Rowena Fuller, a graduate optometrist at Specsavers Ballarat and Wendouree in Victoria, has gained a new appreciation for sight and the value of optometry after participating in the second 2018 Fiji outreach trip. In the following account of her experience, she describes the tremendous impact that eye care can have in developing countries.

If you ask an optometrist why they decided to embark on their chosen career, most will say they wanted to make a difference in people’s lives. The opportunity to join the outreach program in Fiji, facilitated by the partnership between Specsavers and The Fred Hollows Foundation New Zealand, gave me the opportunity to do exactly that – not just within my local community, but further afield to places that require shared resources to achieve basic eye care standards.

Our trip centred on two Fred Hollows Foundation initiatives – the teaching program at the Pacific Eye Institute (PEI) in Suva and the Mobile Eye Clinic screening program based out of Lautoka.

The PEI runs a year-long diploma in eye care for nurses, giving them a crash course in refraction and health screenings, with a large focus on diabetes. This program has a huge impact, as students come from all around the Pacific Islands to learn the basics of eye care and then bring these skills back to their communities. Many of the students will be the only trained professionals in their region – or even across their entire island – who can provide eye care, as optometry and ophthalmology services are not available. This makes our partnership with this clinic incredibly important; it allows the students to have one-on-one instruction in a clinical setting, and the impact is widespread, with ongoing ocular care then provided across the Pacific without requiring a volunteer presence in all these locales.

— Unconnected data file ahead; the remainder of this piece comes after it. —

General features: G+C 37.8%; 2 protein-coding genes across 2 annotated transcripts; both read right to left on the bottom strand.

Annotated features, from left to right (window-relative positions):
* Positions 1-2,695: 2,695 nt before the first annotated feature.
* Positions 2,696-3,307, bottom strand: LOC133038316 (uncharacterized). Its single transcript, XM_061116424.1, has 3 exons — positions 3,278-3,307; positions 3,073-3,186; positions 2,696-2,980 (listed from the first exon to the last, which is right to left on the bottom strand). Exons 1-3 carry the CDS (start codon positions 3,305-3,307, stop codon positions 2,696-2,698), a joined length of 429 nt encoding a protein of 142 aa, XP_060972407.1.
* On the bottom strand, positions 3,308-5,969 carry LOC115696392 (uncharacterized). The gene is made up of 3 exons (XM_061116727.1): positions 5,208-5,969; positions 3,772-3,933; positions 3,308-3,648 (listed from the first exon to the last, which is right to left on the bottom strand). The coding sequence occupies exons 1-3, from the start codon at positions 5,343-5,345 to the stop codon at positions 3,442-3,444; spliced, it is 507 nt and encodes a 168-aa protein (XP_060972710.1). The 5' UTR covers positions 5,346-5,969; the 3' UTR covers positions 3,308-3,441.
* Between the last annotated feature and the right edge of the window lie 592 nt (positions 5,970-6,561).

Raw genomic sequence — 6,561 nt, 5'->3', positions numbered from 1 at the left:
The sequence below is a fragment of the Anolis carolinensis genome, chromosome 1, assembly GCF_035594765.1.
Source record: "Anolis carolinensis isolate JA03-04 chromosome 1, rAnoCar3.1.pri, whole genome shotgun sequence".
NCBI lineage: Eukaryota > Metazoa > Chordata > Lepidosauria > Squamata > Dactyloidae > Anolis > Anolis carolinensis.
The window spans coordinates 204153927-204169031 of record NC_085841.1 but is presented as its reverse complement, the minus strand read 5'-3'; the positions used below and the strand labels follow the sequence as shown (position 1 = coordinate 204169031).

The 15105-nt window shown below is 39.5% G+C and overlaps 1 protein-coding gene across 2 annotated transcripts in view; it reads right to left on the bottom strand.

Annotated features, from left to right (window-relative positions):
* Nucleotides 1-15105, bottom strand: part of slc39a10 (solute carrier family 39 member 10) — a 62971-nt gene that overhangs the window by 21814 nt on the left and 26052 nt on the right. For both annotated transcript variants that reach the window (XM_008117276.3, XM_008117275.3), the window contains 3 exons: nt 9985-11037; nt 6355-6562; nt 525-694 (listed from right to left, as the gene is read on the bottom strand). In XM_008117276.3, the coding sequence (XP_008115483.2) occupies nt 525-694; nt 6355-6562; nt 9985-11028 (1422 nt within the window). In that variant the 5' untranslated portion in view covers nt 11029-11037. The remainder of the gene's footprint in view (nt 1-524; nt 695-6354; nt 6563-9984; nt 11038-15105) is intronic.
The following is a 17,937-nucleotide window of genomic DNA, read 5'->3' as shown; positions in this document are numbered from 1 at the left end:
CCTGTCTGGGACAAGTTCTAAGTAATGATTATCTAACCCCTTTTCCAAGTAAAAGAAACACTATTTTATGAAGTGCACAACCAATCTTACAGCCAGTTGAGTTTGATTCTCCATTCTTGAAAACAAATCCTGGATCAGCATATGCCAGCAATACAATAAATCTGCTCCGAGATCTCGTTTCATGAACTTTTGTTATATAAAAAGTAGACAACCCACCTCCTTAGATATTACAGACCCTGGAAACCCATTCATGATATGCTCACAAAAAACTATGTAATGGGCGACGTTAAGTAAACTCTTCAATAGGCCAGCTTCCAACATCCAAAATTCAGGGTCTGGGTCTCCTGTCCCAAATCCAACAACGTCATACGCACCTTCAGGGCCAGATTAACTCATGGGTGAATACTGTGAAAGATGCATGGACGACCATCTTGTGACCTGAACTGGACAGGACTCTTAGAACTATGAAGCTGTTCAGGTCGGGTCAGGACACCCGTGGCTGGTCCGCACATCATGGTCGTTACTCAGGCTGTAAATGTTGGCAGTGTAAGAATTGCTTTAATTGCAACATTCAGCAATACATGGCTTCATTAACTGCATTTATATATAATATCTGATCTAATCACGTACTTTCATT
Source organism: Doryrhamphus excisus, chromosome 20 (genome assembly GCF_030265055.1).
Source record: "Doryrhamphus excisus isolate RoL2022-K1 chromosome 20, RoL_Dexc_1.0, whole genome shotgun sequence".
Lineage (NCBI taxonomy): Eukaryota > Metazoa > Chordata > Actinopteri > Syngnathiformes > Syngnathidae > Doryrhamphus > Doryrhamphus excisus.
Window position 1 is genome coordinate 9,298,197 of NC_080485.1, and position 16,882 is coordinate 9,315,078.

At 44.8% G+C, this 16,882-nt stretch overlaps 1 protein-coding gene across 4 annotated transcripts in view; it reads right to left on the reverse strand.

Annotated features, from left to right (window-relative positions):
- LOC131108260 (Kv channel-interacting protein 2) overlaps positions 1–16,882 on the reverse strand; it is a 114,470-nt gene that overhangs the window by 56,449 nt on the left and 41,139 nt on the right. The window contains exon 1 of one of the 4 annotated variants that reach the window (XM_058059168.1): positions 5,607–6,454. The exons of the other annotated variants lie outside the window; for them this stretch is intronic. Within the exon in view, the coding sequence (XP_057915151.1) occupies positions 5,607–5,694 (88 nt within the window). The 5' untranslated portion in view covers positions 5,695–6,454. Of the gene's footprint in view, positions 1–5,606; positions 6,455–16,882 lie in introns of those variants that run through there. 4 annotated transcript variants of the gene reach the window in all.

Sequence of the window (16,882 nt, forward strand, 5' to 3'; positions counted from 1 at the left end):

Some of the students stay on and work with the Mobile Eye Clinic to do screenings and surgeries across the country in villages that would otherwise not have access to healthcare. This allows for general health issues to be picked up alongside eye care issues, with a large number of previously undiagnosed cases of diabetes being found during these village screenings.

One of the biggest things that impacted me was the level of vision a patient has to reach before they are eligible for cataract surgery. As eye care is considered of low importance within the Pacific’s wider healthcare system, few resources are currently allocated towards this, and a standard cataract is referred at 6/60 – in other words, they are legally blind.

The impact this has on so many people is astounding. Poor vision is detrimental to their social and mental wellbeing, as well as to their overall physical health. Patients with advanced cataracts are also unable to drive, read, watch TV or even perform basic tasks without mobility assistance.

As a graduate, I have only been in optometry for a short time, but this trip has been an incredibly rewarding experience and will travel with me throughout my career. I was reminded of how important sight is to our daily lives, and how easily we take it for granted. I encourage my fellow optical professionals to consider using their unique skillset to donate some time to avenues such as The Fred Hollow Foundation – you won’t regret it!